How To Photograph Lit Pumpkins & Halloween Lights At Night

Pumpkin Carving 101

Part 4: How To Photograph Pumpkins & Halloween Lights

Photograph of a pumpkin and a gourd we carved. The ritual of turning an ordinary pumpkin into a jack-o-lantern is one of the most photogenic parts of Halloween.

You can document the whole process and preserve your memories for years by following these tips for taking quality pictures.

Here’s how:

  • Why not start your series of Halloween photographs right at the pumpkin patch (or grocery store)?

A pumpkin patch where you can pick your own pumpkins.

Gentry's farm -- the best pumpkin patch in Franklin, Tennessee.

…and go for the candid shots, instead of the posed ones.

A pumpkin we carved of a witch.

  • Many people take their photos so the lighted design is all that you see, close-up. The best pictures are those in which you can see the design in relation to the actual pumpkin. Besides, seeing some of the orange pumpkin in the photograph adds some depth, as well as color! So, ideally, you will want to try to capture the glow of the light from within the pumpkin, while still being able to see the outside of the pumpkin itself.
  • Resist the urge to use a flash! Instead, put even more light than usual inside your pumpkin. If you decide to take a few shots with a flash, try to make sure your flash isn’t directed head-on at the pumpkin. Try placing your hand part-way over the flash to lessen the amount of light that actually hits your pumpkin. Just remember this: The less light you use, the steadier you will have to be with the camera to capture the photograph without blur.
  • Remember to move in close and practically fill the entire frame with the pumpkin itself. You just barely want to be able to tell the location where the photograph was actually shot.
  • For a unique background, try placing your carved pumpkin amidst some leafy vines in your backyard, or huddled within colorful flowers or shrubs. For these shots, you will want to include a bit more of the background than usual, as these items will add color and depth to your photo.
  • Take pictures of your lit pumpkin at different times of the day (and night). The ones that turn out the best will most likely be those you take when it’s not completely dark outside.

Lighted pumpkins on a porch step.

  • For a different look, take a few pictures with an outside light (lamp, porch light, etc.) illuminating the outside of the pumpkin, preferably from the SIDE rather than head-on. This will result in a very subtle lighting effect.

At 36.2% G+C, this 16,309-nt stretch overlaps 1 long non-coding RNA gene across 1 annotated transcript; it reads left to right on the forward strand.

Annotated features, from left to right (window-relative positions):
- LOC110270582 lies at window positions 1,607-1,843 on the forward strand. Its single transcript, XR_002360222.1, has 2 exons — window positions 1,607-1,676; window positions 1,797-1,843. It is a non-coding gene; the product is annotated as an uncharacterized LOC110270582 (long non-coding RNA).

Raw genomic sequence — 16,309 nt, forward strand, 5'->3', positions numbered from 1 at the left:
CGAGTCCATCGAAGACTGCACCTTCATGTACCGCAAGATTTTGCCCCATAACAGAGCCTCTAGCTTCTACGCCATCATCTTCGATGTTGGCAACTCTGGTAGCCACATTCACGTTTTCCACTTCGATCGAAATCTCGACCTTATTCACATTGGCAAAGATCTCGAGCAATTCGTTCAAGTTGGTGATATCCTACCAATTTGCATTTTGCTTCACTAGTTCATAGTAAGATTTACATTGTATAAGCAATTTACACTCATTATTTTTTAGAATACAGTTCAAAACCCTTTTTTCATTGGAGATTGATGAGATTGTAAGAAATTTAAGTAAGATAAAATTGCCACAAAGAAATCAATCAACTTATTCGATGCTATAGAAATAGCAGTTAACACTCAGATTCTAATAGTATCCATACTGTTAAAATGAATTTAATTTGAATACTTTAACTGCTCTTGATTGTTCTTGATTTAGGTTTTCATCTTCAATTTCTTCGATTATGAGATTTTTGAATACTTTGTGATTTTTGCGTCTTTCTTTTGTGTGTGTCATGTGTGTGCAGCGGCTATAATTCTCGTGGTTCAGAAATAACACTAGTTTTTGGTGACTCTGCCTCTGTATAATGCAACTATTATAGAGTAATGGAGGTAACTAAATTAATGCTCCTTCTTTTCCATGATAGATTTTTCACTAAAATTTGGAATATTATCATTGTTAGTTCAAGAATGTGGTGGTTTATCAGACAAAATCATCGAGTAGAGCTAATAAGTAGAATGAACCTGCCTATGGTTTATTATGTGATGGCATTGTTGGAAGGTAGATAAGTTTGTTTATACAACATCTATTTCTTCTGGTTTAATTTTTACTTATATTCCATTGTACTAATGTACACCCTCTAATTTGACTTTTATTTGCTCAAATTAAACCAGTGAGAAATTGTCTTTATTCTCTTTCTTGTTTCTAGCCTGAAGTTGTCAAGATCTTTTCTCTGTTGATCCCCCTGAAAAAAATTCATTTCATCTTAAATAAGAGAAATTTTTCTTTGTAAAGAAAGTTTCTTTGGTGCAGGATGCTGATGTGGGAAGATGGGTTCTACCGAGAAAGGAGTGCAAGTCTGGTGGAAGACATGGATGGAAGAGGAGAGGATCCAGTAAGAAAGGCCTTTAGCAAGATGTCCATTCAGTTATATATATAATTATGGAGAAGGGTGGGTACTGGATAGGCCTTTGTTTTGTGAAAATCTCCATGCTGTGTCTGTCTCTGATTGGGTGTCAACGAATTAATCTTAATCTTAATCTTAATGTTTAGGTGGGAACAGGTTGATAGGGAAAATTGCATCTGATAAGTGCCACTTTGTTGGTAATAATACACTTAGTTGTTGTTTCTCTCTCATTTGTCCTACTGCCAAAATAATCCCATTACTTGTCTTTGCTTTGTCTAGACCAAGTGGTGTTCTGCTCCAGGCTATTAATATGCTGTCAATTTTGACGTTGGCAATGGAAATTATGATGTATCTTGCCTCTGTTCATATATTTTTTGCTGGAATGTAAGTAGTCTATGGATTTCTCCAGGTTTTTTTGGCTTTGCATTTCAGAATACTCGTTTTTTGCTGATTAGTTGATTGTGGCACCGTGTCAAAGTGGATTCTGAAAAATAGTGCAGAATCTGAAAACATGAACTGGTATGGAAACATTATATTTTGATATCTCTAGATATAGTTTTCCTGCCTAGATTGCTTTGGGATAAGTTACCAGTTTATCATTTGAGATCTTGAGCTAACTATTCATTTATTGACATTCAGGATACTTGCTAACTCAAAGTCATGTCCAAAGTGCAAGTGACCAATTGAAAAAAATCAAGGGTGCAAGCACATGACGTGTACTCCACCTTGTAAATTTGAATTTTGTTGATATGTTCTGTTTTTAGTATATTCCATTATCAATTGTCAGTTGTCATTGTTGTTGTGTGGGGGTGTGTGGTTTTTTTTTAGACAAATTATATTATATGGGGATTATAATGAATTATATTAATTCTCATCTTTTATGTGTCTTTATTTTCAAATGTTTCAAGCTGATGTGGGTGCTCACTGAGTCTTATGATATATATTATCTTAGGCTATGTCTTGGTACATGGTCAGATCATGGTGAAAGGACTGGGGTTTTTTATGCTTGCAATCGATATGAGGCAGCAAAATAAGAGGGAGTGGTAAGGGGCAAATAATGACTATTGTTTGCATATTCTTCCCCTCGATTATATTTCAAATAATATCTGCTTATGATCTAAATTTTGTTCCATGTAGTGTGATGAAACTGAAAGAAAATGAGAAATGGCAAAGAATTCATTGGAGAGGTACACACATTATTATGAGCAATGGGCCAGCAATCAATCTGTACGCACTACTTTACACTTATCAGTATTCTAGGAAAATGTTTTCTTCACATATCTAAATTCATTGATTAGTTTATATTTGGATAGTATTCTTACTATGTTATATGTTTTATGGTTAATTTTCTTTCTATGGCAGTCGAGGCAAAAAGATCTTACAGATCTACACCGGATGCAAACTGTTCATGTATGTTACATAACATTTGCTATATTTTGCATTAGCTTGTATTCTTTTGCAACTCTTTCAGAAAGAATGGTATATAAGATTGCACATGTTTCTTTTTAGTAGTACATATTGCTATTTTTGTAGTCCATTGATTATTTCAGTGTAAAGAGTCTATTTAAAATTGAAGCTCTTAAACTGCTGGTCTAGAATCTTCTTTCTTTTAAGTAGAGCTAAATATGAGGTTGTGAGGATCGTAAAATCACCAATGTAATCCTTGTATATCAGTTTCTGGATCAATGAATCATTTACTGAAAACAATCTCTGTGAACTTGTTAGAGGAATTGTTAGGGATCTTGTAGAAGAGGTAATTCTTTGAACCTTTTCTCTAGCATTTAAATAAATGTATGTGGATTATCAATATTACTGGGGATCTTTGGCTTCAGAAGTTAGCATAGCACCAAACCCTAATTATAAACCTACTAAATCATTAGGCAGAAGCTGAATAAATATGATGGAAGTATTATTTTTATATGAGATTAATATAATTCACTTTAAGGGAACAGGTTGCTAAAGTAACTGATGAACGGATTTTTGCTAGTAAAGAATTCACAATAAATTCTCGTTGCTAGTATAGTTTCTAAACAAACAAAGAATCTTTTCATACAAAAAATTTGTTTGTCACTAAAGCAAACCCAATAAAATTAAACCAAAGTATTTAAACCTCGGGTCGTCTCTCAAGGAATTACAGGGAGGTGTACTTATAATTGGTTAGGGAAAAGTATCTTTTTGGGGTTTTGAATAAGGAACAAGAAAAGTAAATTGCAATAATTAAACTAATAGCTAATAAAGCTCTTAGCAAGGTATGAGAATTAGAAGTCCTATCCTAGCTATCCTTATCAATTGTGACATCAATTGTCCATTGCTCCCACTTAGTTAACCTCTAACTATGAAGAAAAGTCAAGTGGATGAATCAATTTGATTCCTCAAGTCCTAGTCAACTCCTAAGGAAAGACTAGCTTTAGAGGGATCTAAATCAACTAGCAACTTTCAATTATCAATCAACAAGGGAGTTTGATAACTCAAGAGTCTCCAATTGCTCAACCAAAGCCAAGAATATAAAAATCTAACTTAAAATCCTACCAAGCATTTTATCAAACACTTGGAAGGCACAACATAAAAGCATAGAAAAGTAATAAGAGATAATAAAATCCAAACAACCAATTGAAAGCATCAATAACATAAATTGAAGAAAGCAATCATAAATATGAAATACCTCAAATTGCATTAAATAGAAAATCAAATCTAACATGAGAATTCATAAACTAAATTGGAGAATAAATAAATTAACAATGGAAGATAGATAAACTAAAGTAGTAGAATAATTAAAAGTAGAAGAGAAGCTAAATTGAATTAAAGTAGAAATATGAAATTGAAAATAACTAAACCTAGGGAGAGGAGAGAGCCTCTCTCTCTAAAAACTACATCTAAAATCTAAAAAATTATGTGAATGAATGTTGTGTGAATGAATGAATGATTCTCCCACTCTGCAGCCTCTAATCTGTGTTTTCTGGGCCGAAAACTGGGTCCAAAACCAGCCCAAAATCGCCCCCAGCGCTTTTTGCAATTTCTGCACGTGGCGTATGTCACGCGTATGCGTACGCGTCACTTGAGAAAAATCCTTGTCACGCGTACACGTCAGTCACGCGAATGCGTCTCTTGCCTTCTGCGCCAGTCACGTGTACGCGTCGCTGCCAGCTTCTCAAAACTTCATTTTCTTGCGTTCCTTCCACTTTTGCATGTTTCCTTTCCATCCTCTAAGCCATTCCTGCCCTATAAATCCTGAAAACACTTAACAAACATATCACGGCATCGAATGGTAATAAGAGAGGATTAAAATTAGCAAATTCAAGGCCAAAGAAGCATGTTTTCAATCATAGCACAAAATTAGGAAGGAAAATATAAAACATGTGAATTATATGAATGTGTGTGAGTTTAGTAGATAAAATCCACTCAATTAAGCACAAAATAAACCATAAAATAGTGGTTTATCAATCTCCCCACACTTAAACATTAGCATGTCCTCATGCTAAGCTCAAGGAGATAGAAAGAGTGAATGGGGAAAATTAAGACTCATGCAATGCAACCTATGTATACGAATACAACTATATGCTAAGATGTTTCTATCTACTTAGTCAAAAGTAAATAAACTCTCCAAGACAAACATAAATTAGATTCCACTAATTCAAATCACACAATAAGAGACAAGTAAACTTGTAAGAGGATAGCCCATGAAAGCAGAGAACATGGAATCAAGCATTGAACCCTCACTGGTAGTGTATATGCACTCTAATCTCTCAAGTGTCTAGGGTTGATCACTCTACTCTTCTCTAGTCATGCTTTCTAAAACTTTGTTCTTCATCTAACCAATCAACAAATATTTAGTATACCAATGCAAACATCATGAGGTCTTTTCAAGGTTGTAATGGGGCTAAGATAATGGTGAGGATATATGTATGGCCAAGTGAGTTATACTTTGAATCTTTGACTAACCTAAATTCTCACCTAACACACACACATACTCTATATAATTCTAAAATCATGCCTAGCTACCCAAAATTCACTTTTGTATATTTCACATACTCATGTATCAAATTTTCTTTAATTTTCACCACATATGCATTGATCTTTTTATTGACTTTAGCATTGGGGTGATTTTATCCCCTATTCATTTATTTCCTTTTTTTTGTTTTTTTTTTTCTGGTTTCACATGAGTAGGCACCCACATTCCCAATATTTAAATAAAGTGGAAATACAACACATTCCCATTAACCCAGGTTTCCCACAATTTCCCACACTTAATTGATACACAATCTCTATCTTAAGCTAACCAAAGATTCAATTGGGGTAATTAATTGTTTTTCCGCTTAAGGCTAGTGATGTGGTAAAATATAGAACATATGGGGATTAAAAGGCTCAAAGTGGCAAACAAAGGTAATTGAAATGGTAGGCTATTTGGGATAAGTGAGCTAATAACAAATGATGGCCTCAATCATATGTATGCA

• For a really creative “firey” look, place your lit pumpkin in the fireplace and make a small fire from a few sheets of newspaper directly behind it. Again, don’t use a flash. The result is a truly Halloweenesce photo of your Jack-o-lantern.
  • Capturing your pumpkin from different angles is also a good idea.
  • The trick to good Halloween photography is simple: Take LOTS of shots! The more you take, the more you increase your odds of capturing the “money shot”… the ones suitable for framing.
  • For the absolute BEST shots, you should mount your camera on a tripod and use a zoom lens. This will change the focal distance, blurring the background while keeping the pumpkin itself sharp.

Halloween pumpkins in the backyard.

on to Part 5: How To Photograph Kids Wearing Halloween Costumes

Lynnette Walczak

I like to help people find unique ways to do things in order to save time & money -- so I frequently write about "outside the box" ideas that most wouldn't think of. As a lifelong dog owner, I often share my best tips for living with and training dogs. I worked in Higher Ed several years until switching gears to pursue things I was more passionate about. I've worked at a vet, in a photo lab, and at a zoo -- to name a few. I enjoy the outdoors via bicycle, motorcycle, Jeep, or RV. You can always find me at the corner of Good News & Fun Times as publisher of The Fun Times Guide (32 fun websites).

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